One of the more bullish signs for these hospital corporations comes from HCA, which has only recently bested its 2001 high of 47.28. This is significant insofar as HCA looked dangerously close to forming a head and shoulders top (a bearish reversal chart pattern) that stretched back to late 2000. If any short-term correction in HCA finds support on the 2001 high, then further advances should be in the cards. Even THC, which has not corrected significantly since the 2000 decline, may be able to continue to gain ground, inasmuch as its advance has moderated (if you consider beating the S&P 500 by more than 20% moderate!) and does not yet display any of the parabolic tendencies that often herald the end of bull markets.

Just under the big two are companies with single-digit, billion-dollar market capitalizations that have performed even better than their bigger peers over the past three years (Figure 2). Laboratory Corporation of America (LH) traded around $9 at the beginning of 2000; it is now up over 400%, with a year-to-date return of more than 14%. Quest Diagnostics (DGX) traded near $14 early in 2000. DGX is now up a whopping 500% three years later, with a year-to-date return of more than 17%.

Figure 2: "Big" was good for hospital stocks in the new millennium, but "not-so-big" was even better, as these hospital stocks attest.


It is interesting to look at the health-care sector's performance against the S&P 500 because, in some ways, this comparison only underscores the relative strength of the health-care facilities industry within the health-care sector compared to other industries such as biotechnology and pharmaceuticals. Note how, in 2000, when the S&P 500 topped and was slowly beginning to decline, the S&P health-care index ($HCX.X) broke out on the upside, finishing the year up 43% compared to the S&P 500's 11% decline (Figure 3). In 2001, when the S&P 500 began to fall in earnest, the S&P health-care index managed to hold its own, finishing the year only slightly down compared to the broader market, which was down a little more than 13%.

Figure 3: The S&P health-care index shows health care advancing while the broader market formed a top. When the S&P 500 began declining, health care held its own until 2002.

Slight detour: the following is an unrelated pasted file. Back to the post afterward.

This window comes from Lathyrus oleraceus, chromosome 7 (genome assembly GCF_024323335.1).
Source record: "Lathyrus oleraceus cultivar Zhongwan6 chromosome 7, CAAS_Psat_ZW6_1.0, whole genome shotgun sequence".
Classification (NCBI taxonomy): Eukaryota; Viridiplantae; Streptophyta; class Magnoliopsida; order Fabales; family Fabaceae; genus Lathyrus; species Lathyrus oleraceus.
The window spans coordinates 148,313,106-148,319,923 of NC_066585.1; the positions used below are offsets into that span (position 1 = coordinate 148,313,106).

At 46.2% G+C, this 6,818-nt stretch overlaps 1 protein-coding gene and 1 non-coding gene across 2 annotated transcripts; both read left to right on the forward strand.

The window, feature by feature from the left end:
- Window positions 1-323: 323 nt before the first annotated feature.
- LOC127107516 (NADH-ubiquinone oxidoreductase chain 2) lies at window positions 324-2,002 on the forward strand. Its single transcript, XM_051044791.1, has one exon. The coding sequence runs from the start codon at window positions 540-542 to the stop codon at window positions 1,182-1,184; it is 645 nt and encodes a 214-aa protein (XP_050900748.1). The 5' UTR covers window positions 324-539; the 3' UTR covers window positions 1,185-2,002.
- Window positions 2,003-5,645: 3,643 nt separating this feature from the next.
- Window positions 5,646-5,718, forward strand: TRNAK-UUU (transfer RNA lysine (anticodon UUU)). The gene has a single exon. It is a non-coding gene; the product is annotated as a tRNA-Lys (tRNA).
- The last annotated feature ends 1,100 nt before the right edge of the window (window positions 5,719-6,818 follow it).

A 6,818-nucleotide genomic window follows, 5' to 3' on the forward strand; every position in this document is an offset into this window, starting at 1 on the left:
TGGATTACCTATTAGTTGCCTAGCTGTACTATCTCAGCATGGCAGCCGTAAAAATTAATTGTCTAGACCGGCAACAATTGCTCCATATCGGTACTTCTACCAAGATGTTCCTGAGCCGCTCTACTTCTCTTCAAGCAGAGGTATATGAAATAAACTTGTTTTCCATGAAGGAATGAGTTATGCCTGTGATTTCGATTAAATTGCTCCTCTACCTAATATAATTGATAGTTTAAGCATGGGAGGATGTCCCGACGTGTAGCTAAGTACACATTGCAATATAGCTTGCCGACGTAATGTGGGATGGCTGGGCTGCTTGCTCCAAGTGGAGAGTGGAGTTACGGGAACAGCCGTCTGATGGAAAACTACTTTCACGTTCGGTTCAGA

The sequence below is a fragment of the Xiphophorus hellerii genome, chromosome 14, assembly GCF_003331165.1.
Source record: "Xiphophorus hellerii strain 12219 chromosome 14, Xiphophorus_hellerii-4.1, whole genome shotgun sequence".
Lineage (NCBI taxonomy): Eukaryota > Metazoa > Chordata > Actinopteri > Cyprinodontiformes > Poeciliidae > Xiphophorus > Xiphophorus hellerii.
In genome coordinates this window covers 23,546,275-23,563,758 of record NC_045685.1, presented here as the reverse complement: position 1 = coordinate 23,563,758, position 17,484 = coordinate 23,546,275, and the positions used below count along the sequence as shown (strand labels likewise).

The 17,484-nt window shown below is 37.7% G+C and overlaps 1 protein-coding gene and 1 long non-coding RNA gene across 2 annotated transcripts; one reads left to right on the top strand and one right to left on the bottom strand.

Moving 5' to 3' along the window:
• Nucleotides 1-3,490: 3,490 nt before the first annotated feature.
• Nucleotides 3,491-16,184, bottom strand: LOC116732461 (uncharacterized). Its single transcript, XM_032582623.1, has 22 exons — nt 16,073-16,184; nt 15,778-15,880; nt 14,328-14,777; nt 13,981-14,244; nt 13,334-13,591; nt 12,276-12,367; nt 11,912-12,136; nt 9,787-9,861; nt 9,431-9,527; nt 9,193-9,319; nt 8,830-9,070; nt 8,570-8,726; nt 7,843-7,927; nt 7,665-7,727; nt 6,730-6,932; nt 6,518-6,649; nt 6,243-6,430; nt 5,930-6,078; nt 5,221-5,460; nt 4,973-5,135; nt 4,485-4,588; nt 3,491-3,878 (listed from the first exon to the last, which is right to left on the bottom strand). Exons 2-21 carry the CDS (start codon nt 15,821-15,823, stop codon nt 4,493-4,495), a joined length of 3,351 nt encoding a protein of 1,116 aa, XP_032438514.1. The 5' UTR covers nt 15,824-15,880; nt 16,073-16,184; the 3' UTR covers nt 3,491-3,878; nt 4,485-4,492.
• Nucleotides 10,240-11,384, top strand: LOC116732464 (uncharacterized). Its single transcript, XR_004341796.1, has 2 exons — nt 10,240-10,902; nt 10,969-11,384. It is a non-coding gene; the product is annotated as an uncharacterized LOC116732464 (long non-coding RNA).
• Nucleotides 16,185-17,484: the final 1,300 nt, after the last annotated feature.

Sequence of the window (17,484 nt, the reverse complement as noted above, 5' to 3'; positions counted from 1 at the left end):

Note, in addition, how both the drug and biotech indexes have dropped beneath their year-2000 lows (Figure 4). Both indexes appear to be making a mild attempt to rally at the end of the second quarter of 2002 but, for now, the lows of 2000 loom as minor resistance to any rally.

Figure 4: The AMEX pharmaceuticals and biotechnology indexes show how these stocks stagnated after a strong 2000 and 1999, respectively.

Looking to 2002, we see an S&P 500 that is in an even worse decline than in the previous two years (down more than 14% year to date). By this time, the S&P health-care index succumbed to the overall bearishness, down by about the same amount. However, what is promising about the health-care sector in general is the way the S&P health-care index appears to have found support on the lows established in the first quarter of 2000, just north of 314.

At this point, it is worth noting that the S&P health-care index has retraced two and a half years' worth of advances. Should this support hold, however, the likelihood of a rally in health-care stocks would be greatly increased. And if health care advances, will hospitals be far behind?

David Penn may be reached at


Cohn, Jonathan [2001]. "Sick: Why America Is Losing Its Best Hospitals," The New Republic: May 28.

Hartle, Thom [1996]. "Top Down Investing With S&P's Sam Stovall," interview, Technical Analysis of Stocks & Commodities, Volume 14: March.

LeFèvre, Edwin [1994]. Reminiscences Of A Stock Operator, John Wiley & Sons. Originally published in 1923.

Livermore, Jesse [1991]. How To Trade In Stocks, Traders Press: Greenville, SC. Originally published in 1940.

Stovall, Sam [2002]. "After A June Swoon," BusinessWeek: July.

Current and past articles from Working Money, The Investors' Magazine, can be found at

David Penn